Cool Girls

I’m addicted to the YouTube channel Music Video Sins, where they mock the mistakes and stupidity in music videos, but to fully enjoy it, I always watch the full video before the take down. Which lead me to watching Tove Lo’s new video Cool Girl.

The pinnacle of womanhood is often considered to be “being one of the boys.” It’s trope that has plagued sitcoms and romcoms for ages. A Cool Girl is a woman who doesn’t “try too hard” and finds stereotypical feminine things frivolous, preferring to spend her time being one of the boys. She’s cool, because being a boy is cool. Thus implying that being a girl is not.

The lyrics in the song refer specifically to being “cool” regarding an intimate relationship.

No, let’s not put a label on it
Let’s keep it fun
We don’t put a label on it
So we can run free, yeah
I wanna be free like you

She’s trying to play it cool, because women who want a relationship and commitment are being clingy and uncool. Of course, by the end of the video, the room is on fire because she’s not actually happy with arrangement.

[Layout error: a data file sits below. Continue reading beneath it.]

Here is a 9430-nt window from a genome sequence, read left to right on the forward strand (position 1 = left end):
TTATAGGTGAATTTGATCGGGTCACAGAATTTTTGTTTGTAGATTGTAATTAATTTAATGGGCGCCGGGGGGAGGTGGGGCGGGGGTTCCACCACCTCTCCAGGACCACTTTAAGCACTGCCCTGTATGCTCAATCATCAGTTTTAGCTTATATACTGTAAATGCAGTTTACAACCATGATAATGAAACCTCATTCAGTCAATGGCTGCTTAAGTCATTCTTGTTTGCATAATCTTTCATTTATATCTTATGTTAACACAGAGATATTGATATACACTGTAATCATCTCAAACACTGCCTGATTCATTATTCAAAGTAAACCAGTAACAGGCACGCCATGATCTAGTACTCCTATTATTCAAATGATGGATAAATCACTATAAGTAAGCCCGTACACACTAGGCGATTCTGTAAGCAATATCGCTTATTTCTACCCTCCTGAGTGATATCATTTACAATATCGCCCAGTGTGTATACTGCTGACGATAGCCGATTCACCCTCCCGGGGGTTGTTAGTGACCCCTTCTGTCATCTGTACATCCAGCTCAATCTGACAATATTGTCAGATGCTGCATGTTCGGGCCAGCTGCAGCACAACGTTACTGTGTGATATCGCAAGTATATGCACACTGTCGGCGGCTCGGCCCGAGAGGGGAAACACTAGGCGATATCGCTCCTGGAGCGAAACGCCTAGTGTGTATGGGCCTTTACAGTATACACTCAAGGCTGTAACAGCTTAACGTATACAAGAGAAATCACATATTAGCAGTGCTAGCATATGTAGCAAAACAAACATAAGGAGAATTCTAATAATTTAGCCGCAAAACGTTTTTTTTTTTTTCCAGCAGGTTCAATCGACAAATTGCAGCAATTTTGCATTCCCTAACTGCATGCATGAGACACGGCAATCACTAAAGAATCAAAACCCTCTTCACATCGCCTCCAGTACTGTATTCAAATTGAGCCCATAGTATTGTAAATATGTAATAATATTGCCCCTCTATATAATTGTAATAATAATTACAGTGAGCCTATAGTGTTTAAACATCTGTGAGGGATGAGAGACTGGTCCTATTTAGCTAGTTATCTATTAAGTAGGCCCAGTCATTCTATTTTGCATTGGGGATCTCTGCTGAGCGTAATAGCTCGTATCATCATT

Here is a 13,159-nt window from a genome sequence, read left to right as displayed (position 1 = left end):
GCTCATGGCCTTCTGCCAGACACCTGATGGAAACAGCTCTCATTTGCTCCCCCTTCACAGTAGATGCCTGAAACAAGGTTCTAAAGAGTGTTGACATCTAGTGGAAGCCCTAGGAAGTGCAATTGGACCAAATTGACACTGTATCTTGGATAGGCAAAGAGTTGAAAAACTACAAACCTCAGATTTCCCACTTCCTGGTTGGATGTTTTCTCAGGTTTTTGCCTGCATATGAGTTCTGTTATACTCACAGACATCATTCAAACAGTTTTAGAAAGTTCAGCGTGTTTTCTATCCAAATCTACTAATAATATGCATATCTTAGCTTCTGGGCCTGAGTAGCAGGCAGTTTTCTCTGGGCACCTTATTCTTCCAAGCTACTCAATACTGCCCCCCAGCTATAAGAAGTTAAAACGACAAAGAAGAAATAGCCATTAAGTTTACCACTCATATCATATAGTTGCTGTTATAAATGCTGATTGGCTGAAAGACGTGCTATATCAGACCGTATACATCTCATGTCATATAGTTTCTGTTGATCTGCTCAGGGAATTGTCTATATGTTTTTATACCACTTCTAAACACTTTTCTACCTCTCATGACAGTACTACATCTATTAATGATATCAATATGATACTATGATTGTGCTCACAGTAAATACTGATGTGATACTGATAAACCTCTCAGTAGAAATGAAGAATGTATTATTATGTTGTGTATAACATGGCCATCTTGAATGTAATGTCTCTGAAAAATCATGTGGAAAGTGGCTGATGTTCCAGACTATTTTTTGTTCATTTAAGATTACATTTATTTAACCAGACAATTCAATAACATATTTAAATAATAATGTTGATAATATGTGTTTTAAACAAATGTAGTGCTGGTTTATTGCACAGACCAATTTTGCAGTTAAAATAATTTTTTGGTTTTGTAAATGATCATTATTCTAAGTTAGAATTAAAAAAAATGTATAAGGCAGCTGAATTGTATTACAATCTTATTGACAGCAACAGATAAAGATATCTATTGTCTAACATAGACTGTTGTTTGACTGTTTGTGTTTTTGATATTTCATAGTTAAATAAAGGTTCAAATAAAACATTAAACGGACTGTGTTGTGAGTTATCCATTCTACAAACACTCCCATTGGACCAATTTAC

The backlash against “being a cool girl” is, in a sense, a feminist movement. It is women speaking out about not acquiescing to men’s demands. Women saying “I will not pretend to be something I am not.”

However, it plays into existing notions of gender dichotomy. Boys want sex, girls want relationships. Boys want to sleep with many people, girls want to be committed to one person. Boys like sports, girls like shopping. Retreating to your own “side” and declaring it to be cool isn’t a solution.

Saying “I like commitment, I like a relationship, I like monogamy” are all fine things. Demanding them from partners is also totally acceptable. Arguing those things are cool is, again, good.

Saying that you like them because you’re a girl is problematic. You don’t. You like them because you’re a person who likes them.